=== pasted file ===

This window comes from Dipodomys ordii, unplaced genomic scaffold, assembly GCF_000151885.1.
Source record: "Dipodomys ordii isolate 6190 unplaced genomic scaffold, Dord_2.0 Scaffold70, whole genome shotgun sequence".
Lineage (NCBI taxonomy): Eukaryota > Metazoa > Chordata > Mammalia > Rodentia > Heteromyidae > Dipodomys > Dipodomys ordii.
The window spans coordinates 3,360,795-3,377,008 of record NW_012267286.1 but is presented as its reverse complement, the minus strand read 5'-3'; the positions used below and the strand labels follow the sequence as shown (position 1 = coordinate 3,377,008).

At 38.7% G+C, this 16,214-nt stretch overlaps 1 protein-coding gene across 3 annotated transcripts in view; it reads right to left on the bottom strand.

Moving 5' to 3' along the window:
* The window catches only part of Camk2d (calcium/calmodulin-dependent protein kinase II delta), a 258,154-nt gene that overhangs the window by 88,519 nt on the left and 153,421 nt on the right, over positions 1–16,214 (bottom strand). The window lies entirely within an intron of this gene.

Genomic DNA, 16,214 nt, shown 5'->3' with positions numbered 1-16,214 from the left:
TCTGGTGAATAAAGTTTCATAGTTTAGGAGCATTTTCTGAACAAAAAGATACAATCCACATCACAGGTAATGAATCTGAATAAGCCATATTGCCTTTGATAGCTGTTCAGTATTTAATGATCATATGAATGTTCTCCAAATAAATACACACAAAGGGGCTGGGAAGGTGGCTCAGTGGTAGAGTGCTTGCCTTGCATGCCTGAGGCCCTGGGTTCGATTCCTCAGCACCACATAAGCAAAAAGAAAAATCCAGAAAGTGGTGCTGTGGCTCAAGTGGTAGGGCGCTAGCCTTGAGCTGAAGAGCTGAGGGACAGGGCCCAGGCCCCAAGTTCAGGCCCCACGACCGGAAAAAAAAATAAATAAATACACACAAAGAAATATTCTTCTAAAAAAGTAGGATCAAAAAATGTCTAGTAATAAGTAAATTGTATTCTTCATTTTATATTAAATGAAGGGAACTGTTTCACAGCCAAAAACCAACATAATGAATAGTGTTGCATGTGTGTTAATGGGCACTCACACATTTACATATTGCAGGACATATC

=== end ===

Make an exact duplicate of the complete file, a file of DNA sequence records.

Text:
This window comes from Dipodomys ordii, unplaced genomic scaffold, assembly GCF_000151885.1.
Source record: "Dipodomys ordii isolate 6190 unplaced genomic scaffold, Dord_2.0 Scaffold70, whole genome shotgun sequence".
Lineage (NCBI taxonomy): Eukaryota > Metazoa > Chordata > Mammalia > Rodentia > Heteromyidae > Dipodomys > Dipodomys ordii.
The window spans coordinates 3,360,795-3,377,008 of record NW_012267286.1 but is presented as its reverse complement, the minus strand read 5'-3'; the positions used below and the strand labels follow the sequence as shown (position 1 = coordinate 3,377,008).

At 38.7% G+C, this 16,214-nt stretch overlaps 1 protein-coding gene across 3 annotated transcripts in view; it reads right to left on the bottom strand.

Moving 5' to 3' along the window:
* The window catches only part of Camk2d (calcium/calmodulin-dependent protein kinase II delta), a 258,154-nt gene that overhangs the window by 88,519 nt on the left and 153,421 nt on the right, over positions 1–16,214 (bottom strand). The window lies entirely within an intron of this gene.

Genomic DNA, 16,214 nt, shown 5'->3' with positions numbered 1-16,214 from the left:
TCTGGTGAATAAAGTTTCATAGTTTAGGAGCATTTTCTGAACAAAAAGATACAATCCACATCACAGGTAATGAATCTGAATAAGCCATATTGCCTTTGATAGCTGTTCAGTATTTAATGATCATATGAATGTTCTCCAAATAAATACACACAAAGGGGCTGGGAAGGTGGCTCAGTGGTAGAGTGCTTGCCTTGCATGCCTGAGGCCCTGGGTTCGATTCCTCAGCACCACATAAGCAAAAAGAAAAATCCAGAAAGTGGTGCTGTGGCTCAAGTGGTAGGGCGCTAGCCTTGAGCTGAAGAGCTGAGGGACAGGGCCCAGGCCCCAAGTTCAGGCCCCACGACCGGAAAAAAAAATAAATAAATACACACAAAGAAATATTCTTCTAAAAAAGTAGGATCAAAAAATGTCTAGTAATAAGTAAATTGTATTCTTCATTTTATATTAAATGAAGGGAACTGTTTCACAGCCAAAAACCAACATAATGAATAGTGTTGCATGTGTGTTAATGGGCACTCACACATTTACATATTGCAGGACATATC